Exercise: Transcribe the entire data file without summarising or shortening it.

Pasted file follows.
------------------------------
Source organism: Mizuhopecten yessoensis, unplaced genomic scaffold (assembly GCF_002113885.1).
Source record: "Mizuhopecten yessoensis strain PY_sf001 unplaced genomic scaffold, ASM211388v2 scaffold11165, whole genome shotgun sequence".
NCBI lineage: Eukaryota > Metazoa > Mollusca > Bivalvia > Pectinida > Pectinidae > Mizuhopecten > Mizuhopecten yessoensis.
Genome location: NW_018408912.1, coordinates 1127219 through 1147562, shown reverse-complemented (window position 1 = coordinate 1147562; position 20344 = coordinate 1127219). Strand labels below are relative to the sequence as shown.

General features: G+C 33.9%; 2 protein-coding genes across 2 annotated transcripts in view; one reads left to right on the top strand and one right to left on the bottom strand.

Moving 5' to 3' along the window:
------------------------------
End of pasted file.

Source organism: Mizuhopecten yessoensis, unplaced genomic scaffold (assembly GCF_002113885.1).
Source record: "Mizuhopecten yessoensis strain PY_sf001 unplaced genomic scaffold, ASM211388v2 scaffold11165, whole genome shotgun sequence".
NCBI lineage: Eukaryota > Metazoa > Mollusca > Bivalvia > Pectinida > Pectinidae > Mizuhopecten > Mizuhopecten yessoensis.
Genome location: NW_018408912.1, coordinates 1127219 through 1147562, shown reverse-complemented (window position 1 = coordinate 1147562; position 20344 = coordinate 1127219). Strand labels below are relative to the sequence as shown.

General features: G+C 33.9%; 2 protein-coding genes across 2 annotated transcripts in view; one reads left to right on the top strand and one right to left on the bottom strand.

Moving 5' to 3' along the window: